She had a lovely tree set up.  After putting on the lights, she had found it was so beautiful that she didn’t want to mar it with ornaments.  So that’s how it will stay for the season.


For me it was on to wrapping, wrapping, wrapping.  (Note: this is an activity usually conducted in the wee hours of Christmas morning.)


I did take a few moments to look up.  Taking photos for this blog has made me more aware of the sky and its constant changes.  I keep thinking that the people who work at The Sistine Chapel might not look up at the ceiling as much as the visitors after a while; it could become commonplace.


We have commonplace treasure overhead, too.


Deliveries and Doorways

Clump 121: Mail cards and packages.

Ah, I can breathe more easily now. Sending a bunch of presents and cards to their intended destinations is cathartic. What a clump!


I had heard on the radio that traditionally December 19, today, is the post office’s busiest day of the year.  Amazingly, when I finally arrived, there was no line.  A Christmas miracle!  The postman asked if I was sending anything fragile. I said just the peanut brittle … he (good-naturedly) threatened not to send out my packages, since I hadn’t brought him any.


It’s not really the holiday season in our house until my husband starts making his mother’s peanut brittle.


Before I got to the post office, on the way home from visiting my mom, I stopped in Strasburg and couldn’t help taking a few photos.


These were the same type of lovely boughs and berries that had been arranged so beautifully at Meeting on Sunday.


This was the porch of a shop … not someone’s home. I’ve gotten bold with my prying camera, but not that bold!


If you ever want creative house decorating ideas, Strasburg is the place to go.


This was a cute little reminder on the porch of the shop, a fitting holiday sentiment.


Thank you to you, my kind friends who make life good.

Wooden Sticks and Warriors

Clump #119:  Finish shopping (?) and print Christmas newsletter.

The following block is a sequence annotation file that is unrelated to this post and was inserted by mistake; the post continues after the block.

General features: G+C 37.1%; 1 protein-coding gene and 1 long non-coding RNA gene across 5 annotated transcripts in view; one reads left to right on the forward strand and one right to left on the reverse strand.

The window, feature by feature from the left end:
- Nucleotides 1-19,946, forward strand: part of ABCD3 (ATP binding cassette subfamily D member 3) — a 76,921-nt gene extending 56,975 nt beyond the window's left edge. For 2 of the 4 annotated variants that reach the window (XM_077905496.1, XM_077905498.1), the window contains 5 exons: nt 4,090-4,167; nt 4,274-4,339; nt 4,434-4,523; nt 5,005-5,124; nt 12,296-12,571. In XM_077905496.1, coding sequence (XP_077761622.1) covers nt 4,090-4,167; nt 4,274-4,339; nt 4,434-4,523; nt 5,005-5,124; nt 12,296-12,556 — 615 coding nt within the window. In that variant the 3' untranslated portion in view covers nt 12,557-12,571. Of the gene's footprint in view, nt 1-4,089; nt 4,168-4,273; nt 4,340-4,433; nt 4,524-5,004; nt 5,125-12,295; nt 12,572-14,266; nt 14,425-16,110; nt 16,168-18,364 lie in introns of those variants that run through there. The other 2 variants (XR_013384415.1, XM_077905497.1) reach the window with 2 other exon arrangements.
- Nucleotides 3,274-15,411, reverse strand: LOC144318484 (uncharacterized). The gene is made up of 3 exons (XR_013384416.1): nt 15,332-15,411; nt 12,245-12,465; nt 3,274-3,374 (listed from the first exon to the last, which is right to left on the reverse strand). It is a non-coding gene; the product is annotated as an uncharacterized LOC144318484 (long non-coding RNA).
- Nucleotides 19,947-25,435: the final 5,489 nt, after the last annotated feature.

As the bag says below, the printing of Ye Old Christmas Newsletter was, indeed, “easy” … after it was written, reviewed, edited, and returned to me by four other people.  When I was at Staples I remembered to get some Ticonderoga pencils, “The World’s BEST PENCIL.”  And maybe not the worlds BEST stocking stuffer, but certainly up there, in my book. I love giving practical gifts like socks, nice soap, lint removers … what a fun mom!


Seems like only yesterday that it was Thanksgiving and we were enjoying our friends’ bonfire.  Where did the time go?!  iI haven’t been sharpening too many pencils, but I have been doing a bit of procrastinating.  Below, my younger daughter was throwing some old, decrepit matches, from the avalanching-cabinet-cleaning-clump, into the flames.


Appropriately, it was the same weekend we saw the movie The Hunger Games: Catching Fire.  As an aside, I discovered many similarities between it and the Disney animated movie, Mulan.  Finding this picture made it all the more clear.



Both are about strong female characters forced into battle, where brains win over brawn.  In both movies the leads get dolled up in fancy dresses (Katniss in The Hunger Games gives new meaning to “a dress to die for”), designed for marriage, not by choice, but by expectation.  The warrior-woman character in each film makes a stunning move at a moment when they turn their gaze upward, as opposed to the expected ground level.

Enough movie and culture analysis … let me just say that I feel like I won the battle of the present list today.  I’m a mall and catalog warrior … hear me roar!  Timely tip for those still in the heat of battle: I read that tomorrow, December 18, is a day when over 1,000 retailers will be offering no-cost shipping, guaranteed to arrive before Christmas day.  More info at

I think it’s important to give yourself a reward for clumps conquered.  My recent guilty pleasure of choice is The Voice.  And don’t think I haven’t drawn comparisons to The Hunger Games, a game played to the death, like the Romans feeding the Christians to the lions.  (Coaches Adam Levine and Blake Shelton make the show.)